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Legal Culpability for Bugs?

Posted by todd at 2:27 AM on October 4, 2007

A lawsuit brought by a blind student against Target alleging that their web-site is not properly accessible has become a class action.  From the commentary I have read, the main reason that the site is hard to access with screen reading software is the lack of alt attributes for images on the site.  The alt attribute is used to give a text descriptor to images, it not only helps people using screen reading software, it also helps search engines understand your content.  You can read more about it here if you are interested.

Regardless of the outcome this case will increase the thought that large companies put into design of their web-site, but there may be impacts for the wider community as well.  I am sure that Target did not intentionally disenfranchise a segment of their market, they more likely took a coding shortcut.  It is best practice to apply descriptors to your images and to not do so is a coding error.  Depending on how this plays out, it is possible that Target could be found liable for a coding error, which comes under the general category of a software bug.

If there is a legal ruling of liability for software bugs won’t that open a can of worms?

2 Comments

  1. From kingtommy at 5:06 am on October 4, 2007

    There would be a million lawsuits the day after a ruling that a company was liable for software bugs. The day after the lawsuits there would also be 90% less software companies and programmers. :)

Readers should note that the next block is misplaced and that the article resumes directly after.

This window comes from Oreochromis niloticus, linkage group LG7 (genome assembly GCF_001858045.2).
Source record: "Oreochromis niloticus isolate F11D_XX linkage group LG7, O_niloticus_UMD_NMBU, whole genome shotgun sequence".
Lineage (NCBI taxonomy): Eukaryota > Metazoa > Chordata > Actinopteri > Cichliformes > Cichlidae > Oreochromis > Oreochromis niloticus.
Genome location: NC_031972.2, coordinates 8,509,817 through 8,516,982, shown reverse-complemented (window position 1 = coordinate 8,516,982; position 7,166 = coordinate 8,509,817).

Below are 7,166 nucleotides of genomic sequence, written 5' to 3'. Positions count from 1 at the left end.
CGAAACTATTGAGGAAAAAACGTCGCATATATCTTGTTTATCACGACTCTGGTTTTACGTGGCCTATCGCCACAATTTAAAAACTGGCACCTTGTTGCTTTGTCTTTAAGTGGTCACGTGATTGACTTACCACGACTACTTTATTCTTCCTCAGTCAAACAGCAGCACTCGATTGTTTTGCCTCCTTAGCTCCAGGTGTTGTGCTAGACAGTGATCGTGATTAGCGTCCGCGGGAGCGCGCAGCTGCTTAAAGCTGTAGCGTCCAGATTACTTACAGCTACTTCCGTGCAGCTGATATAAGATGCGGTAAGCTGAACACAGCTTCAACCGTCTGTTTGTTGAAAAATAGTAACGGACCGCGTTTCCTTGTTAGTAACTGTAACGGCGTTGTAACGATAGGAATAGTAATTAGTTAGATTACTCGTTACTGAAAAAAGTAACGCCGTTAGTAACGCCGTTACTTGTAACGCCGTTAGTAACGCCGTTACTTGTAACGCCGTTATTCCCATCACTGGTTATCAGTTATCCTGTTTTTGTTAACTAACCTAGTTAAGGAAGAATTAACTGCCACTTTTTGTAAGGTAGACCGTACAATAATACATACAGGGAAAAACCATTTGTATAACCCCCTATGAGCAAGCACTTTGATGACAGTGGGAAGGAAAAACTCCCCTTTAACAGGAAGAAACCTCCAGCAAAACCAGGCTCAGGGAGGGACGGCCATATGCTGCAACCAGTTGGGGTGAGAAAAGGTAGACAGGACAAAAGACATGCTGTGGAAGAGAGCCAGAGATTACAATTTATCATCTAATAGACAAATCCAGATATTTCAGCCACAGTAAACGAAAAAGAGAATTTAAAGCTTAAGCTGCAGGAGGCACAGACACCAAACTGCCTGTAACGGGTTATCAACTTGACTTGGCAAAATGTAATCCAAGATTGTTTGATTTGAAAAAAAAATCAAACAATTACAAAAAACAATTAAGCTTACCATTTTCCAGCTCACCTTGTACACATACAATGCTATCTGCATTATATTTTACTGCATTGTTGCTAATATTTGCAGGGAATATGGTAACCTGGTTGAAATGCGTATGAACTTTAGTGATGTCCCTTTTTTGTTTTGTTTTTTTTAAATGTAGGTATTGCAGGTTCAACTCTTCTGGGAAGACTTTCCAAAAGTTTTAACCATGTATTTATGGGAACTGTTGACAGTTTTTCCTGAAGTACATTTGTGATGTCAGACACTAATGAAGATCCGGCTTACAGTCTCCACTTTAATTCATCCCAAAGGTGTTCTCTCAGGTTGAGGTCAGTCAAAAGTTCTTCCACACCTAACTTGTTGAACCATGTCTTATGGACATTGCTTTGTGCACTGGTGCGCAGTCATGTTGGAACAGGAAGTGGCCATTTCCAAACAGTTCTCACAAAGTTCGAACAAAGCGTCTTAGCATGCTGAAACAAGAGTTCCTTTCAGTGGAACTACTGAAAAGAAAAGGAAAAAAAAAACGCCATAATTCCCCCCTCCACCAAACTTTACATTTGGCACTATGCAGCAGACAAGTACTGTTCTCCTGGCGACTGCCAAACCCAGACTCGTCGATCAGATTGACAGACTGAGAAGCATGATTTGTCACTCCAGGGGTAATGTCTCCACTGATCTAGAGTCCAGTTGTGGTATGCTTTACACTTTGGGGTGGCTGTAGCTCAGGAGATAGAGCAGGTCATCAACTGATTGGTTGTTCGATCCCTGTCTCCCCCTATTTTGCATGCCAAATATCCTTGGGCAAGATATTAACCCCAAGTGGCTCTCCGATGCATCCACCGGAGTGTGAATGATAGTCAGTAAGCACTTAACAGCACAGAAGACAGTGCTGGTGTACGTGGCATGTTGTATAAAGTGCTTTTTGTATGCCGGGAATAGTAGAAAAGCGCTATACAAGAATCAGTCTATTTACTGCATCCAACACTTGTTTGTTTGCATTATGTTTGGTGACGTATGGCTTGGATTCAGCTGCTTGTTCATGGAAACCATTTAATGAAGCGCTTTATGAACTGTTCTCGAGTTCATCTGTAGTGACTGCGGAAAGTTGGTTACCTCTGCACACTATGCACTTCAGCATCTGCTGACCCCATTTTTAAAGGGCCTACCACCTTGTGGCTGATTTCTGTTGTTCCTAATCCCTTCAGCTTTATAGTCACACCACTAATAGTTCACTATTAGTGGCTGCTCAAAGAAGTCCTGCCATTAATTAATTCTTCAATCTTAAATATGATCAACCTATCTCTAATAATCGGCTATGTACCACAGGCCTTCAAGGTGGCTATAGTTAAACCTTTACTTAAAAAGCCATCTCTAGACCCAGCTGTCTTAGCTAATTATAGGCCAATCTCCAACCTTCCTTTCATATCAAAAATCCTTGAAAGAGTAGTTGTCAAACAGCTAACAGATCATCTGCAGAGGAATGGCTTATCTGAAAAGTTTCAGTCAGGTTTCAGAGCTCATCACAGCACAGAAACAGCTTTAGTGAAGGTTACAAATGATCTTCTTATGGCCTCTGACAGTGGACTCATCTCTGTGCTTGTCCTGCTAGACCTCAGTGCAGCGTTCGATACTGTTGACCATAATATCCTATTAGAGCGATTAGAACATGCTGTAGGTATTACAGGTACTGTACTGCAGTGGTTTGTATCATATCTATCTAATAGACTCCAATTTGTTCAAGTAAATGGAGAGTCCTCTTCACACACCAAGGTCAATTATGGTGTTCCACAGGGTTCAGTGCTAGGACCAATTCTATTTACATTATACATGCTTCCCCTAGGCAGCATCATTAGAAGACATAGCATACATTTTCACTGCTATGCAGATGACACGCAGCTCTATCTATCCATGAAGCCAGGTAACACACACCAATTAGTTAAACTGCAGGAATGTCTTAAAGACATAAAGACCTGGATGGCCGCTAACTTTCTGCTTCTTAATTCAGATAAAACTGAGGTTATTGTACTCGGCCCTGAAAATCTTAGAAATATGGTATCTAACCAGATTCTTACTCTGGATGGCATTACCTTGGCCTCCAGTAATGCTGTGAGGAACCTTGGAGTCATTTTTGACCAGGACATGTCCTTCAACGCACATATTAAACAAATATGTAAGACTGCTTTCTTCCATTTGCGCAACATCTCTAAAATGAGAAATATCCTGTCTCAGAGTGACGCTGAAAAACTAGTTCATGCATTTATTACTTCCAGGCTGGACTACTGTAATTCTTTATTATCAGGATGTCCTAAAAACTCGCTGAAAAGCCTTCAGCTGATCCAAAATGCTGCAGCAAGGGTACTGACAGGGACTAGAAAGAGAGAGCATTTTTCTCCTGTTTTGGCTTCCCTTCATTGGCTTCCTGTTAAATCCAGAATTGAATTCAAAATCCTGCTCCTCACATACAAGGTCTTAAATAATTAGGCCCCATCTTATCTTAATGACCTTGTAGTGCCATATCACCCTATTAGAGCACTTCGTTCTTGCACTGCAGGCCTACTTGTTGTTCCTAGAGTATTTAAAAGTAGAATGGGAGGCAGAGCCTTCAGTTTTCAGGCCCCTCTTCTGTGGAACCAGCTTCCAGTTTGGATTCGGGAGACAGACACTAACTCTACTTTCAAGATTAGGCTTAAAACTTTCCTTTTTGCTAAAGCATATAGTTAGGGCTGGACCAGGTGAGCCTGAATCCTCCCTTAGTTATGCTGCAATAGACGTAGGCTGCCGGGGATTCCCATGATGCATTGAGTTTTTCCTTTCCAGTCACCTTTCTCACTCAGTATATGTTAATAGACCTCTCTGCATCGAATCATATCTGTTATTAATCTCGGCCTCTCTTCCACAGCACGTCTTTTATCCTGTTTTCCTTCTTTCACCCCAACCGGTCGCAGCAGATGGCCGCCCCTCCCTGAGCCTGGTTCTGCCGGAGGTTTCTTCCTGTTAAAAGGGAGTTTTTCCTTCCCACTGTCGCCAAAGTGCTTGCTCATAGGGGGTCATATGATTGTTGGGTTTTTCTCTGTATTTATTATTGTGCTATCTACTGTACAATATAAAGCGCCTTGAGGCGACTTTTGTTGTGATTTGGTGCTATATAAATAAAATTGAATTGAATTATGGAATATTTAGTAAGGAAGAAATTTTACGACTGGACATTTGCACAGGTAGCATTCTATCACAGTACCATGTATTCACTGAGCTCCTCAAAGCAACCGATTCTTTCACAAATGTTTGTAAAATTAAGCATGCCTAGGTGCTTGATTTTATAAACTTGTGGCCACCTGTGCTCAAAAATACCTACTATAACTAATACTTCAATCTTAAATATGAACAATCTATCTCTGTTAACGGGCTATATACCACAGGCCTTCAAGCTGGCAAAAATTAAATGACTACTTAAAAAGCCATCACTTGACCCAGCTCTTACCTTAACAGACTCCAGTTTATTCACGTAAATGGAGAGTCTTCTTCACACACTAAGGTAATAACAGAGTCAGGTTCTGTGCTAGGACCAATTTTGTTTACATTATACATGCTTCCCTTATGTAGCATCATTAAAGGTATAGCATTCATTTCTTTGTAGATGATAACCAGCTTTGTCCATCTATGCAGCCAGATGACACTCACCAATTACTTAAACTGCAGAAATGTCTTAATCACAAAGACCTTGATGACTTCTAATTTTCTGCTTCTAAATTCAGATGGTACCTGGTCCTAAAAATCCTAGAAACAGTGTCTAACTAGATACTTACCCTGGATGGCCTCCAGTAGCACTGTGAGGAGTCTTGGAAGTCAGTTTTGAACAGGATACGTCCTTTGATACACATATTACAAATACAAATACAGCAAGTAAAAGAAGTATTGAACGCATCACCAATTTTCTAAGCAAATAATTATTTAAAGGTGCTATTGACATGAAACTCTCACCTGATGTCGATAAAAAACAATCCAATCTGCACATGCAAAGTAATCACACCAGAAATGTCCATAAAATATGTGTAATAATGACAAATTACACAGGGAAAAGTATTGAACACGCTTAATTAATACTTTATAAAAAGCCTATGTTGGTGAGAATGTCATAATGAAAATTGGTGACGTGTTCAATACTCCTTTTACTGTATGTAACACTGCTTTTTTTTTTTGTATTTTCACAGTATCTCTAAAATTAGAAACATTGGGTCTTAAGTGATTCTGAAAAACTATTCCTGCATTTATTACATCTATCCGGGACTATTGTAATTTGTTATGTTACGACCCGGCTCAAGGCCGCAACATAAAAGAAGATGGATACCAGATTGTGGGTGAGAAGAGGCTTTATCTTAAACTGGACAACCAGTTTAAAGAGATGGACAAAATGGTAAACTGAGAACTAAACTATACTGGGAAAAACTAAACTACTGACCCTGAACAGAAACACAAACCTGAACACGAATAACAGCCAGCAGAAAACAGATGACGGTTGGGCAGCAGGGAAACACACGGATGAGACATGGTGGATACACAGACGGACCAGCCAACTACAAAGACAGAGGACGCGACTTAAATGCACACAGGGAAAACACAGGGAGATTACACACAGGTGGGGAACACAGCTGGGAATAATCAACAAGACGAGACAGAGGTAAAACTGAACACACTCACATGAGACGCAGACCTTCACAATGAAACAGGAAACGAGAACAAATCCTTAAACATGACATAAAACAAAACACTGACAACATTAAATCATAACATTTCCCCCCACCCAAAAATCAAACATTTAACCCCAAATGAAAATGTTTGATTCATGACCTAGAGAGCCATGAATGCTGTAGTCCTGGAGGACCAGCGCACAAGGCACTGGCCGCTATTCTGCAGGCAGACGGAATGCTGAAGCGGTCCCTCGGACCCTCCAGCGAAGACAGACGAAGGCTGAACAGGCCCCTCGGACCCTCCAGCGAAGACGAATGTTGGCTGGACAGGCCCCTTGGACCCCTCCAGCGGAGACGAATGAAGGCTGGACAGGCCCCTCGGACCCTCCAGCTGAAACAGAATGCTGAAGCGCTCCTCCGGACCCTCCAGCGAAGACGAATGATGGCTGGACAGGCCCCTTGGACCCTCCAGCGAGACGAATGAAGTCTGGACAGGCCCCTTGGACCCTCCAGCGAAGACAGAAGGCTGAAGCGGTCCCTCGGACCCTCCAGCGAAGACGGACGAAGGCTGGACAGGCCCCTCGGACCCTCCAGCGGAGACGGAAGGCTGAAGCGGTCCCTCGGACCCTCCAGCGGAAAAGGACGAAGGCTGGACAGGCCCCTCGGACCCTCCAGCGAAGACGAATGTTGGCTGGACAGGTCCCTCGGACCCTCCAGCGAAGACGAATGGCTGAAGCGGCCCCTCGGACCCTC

2. From Susabelle at 7:09 pm on October 4, 2007

    This is not about charging big companies with being responsible for “software bugs.” Failure to put in alt-tags is NOT a “software bug.” This is an oversight, ignorant or not, by the web designer setting up the space.

    Here’s the deal. This type of situation has been brought to the fore before. ABC was once sued, and so was AOL, over ten years ago! (Both of those companies were slapped with huge fines for non-compliance.) The requirement to make websites, especially commercial and educational ones, accessible is nothing new, and companies like Target (and their web designers) have NO excuse for not having done it right in the first place. This should be SOP (Standard Operating Procedure) for ANYONE designing websites of any kind.

    I work in the field of disability services. I, myself, am sighted and non-disabled, but I know very well how frustrating it is for my visually impaired students to navigate a website that didn’t take into account that a visually impaired person might want to use it. When it comes to a business selling goods, this lack of care in their web design is actually costing them countless dollars in lost sales, as well.